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Rules of “Engamement” – Where Shareable Content is King

Everything in life is a game especially engagement. (Hence, the term “engamement.”) You either win or lose, get the Likes, shares, and comments, or you don’t. Your brand is either in first place or it’s not.

The most popular games seem to have a few things in common that tie directly to engagement. For starters, games encompass salient elements from the world that we live in, while putting a slight twist on the reality of it all. Games care about your opinion, making YOU, the player, the center of the universe.

Games operate on reward systems. Whether you are gaining invisible points, earning fake money, or collecting sheep, games provide value. There is a simple feeling of excitement from the idea of winning and then actually winning.

That being said, let’s establish three “rules of engamement” tactics that you as a brand can use for execution.

1) Provide value! “Shareable content is king.” In order for something to be shareable, it has to connect with the “player” in an emotional way. The more emotional the connection, the more shareable the content will be. A brand wins when their “players” win. “Players” who share your brand’s content should feel like they are winning by sharing it. Good content has emotional engagement.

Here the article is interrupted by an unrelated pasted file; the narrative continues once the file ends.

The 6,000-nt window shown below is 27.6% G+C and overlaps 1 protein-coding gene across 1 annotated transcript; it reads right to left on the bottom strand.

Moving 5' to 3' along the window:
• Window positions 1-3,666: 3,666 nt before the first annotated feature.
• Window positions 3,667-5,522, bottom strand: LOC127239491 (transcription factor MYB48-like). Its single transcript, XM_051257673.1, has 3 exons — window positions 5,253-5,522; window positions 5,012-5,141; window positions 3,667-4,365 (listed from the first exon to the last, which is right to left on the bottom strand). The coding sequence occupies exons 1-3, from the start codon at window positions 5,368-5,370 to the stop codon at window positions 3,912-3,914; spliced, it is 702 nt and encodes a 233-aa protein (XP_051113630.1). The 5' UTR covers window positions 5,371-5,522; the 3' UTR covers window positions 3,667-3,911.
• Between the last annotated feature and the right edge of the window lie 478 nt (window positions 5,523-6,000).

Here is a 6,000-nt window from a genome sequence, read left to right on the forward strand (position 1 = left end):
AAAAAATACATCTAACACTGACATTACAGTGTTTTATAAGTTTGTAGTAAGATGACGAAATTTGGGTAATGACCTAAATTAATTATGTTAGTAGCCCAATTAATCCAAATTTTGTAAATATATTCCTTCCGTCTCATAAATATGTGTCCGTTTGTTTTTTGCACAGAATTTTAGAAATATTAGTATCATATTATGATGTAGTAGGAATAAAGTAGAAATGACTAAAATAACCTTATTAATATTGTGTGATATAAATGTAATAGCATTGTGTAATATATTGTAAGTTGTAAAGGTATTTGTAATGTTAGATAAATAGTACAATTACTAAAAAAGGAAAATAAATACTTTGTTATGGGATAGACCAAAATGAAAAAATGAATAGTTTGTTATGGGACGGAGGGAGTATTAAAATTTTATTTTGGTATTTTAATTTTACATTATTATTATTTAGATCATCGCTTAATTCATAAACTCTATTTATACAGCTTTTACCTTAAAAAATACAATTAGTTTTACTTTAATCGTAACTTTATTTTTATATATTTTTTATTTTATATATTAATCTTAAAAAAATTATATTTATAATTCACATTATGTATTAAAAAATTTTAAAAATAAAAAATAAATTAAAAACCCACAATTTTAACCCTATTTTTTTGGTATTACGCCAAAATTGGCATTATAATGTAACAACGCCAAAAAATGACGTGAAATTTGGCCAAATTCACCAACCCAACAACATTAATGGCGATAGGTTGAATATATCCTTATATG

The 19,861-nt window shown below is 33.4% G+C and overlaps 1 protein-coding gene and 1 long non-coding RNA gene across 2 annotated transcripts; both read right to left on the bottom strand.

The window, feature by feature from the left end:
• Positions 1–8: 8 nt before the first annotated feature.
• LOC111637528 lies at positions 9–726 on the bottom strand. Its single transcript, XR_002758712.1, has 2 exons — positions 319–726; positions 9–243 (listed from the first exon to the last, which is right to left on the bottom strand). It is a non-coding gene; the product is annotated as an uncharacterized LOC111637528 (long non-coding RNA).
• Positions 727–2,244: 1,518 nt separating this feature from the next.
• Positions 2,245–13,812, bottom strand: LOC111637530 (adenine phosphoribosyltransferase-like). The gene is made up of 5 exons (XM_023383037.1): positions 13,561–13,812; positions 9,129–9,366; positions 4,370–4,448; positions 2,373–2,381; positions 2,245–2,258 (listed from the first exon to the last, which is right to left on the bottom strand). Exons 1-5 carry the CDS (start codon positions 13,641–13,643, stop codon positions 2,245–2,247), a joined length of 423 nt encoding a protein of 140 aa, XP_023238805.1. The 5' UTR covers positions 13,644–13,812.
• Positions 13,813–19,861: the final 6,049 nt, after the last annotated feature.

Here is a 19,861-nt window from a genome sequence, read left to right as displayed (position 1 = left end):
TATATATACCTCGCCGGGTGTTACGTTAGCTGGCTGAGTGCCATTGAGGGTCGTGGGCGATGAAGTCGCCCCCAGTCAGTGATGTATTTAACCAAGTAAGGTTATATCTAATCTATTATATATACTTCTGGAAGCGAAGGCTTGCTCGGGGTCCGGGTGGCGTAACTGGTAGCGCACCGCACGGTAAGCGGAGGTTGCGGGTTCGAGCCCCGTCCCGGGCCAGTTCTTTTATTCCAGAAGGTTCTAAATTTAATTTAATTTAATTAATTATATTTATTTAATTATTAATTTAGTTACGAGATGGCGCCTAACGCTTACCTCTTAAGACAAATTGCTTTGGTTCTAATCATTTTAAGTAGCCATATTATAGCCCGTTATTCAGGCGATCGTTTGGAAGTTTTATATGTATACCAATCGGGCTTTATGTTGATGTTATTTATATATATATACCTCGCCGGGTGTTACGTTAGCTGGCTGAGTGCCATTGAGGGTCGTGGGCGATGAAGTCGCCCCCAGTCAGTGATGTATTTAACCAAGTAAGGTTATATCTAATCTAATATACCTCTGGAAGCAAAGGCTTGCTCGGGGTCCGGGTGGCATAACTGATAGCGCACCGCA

This can’t be stressed enough. Without stating the obvious too much, the ultimate goal when posting content is getting others to share it. Facebook Likes, of course, feel good and drive your Talking About This number, however, “shares” drive new fans, engage old ones, and increase reach.

2) Engage “players” again and again in different ways. Don’t assume that just because you engaged a Facebook user once, they’ll come back. “Play” with them. Like in a game, the content’s job is to set the stage, make the rules, and engage the “player” again and again in different ways.

If you decide that creating a game is the type of content that you want to use for your brand. Keep in mind that a game is not just a marketing program. It’s a world of fun interaction. It can stay alive as long as the “players” want it to. So if you design a game, do so from a gamer’s perspective AND a marketer’s perspective. Design it in a way that it can be themed, so it never goes stale.

3) Set the stage, make the rules, but let “players” take control. I have seen some great out-of-the-box Facebook content from brands. But then one or two people write a negative comment and the brand never goes in the direction again. If the content is being shared and the “players” are playing along, figure out what they like about it, and utilize the insight. Don’t dismiss it all together.

As social networks continue to grow, it’s natural that changes are going to occur that shake up the marketing conundrum. Regardless of the change, valuable engaming content will get you past the marketing hurdle.